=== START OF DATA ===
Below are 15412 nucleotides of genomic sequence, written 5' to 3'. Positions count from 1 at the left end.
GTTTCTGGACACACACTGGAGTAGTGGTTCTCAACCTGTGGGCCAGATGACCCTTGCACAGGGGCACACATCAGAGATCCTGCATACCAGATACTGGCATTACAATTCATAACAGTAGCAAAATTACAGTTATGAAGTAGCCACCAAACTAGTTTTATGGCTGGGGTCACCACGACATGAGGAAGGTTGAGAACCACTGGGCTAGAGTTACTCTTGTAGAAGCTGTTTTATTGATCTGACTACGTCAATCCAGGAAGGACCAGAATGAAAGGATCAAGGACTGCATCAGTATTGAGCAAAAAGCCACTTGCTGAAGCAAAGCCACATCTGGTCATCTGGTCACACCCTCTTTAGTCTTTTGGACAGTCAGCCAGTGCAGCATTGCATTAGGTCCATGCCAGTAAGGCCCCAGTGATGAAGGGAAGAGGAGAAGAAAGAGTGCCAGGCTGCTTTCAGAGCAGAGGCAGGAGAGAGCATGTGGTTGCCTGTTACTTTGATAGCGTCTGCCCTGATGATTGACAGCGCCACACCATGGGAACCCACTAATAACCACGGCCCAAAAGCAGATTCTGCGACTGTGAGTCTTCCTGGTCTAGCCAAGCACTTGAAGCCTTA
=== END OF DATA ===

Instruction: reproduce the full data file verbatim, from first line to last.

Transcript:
Below are 15412 nucleotides of genomic sequence, written 5' to 3'. Positions count from 1 at the left end.
GTTTCTGGACACACACTGGAGTAGTGGTTCTCAACCTGTGGGCCAGATGACCCTTGCACAGGGGCACACATCAGAGATCCTGCATACCAGATACTGGCATTACAATTCATAACAGTAGCAAAATTACAGTTATGAAGTAGCCACCAAACTAGTTTTATGGCTGGGGTCACCACGACATGAGGAAGGTTGAGAACCACTGGGCTAGAGTTACTCTTGTAGAAGCTGTTTTATTGATCTGACTACGTCAATCCAGGAAGGACCAGAATGAAAGGATCAAGGACTGCATCAGTATTGAGCAAAAAGCCACTTGCTGAAGCAAAGCCACATCTGGTCATCTGGTCACACCCTCTTTAGTCTTTTGGACAGTCAGCCAGTGCAGCATTGCATTAGGTCCATGCCAGTAAGGCCCCAGTGATGAAGGGAAGAGGAGAAGAAAGAGTGCCAGGCTGCTTTCAGAGCAGAGGCAGGAGAGAGCATGTGGTTGCCTGTTACTTTGATAGCGTCTGCCCTGATGATTGACAGCGCCACACCATGGGAACCCACTAATAACCACGGCCCAAAAGCAGATTCTGCGACTGTGAGTCTTCCTGGTCTAGCCAAGCACTTGAAGCCTTA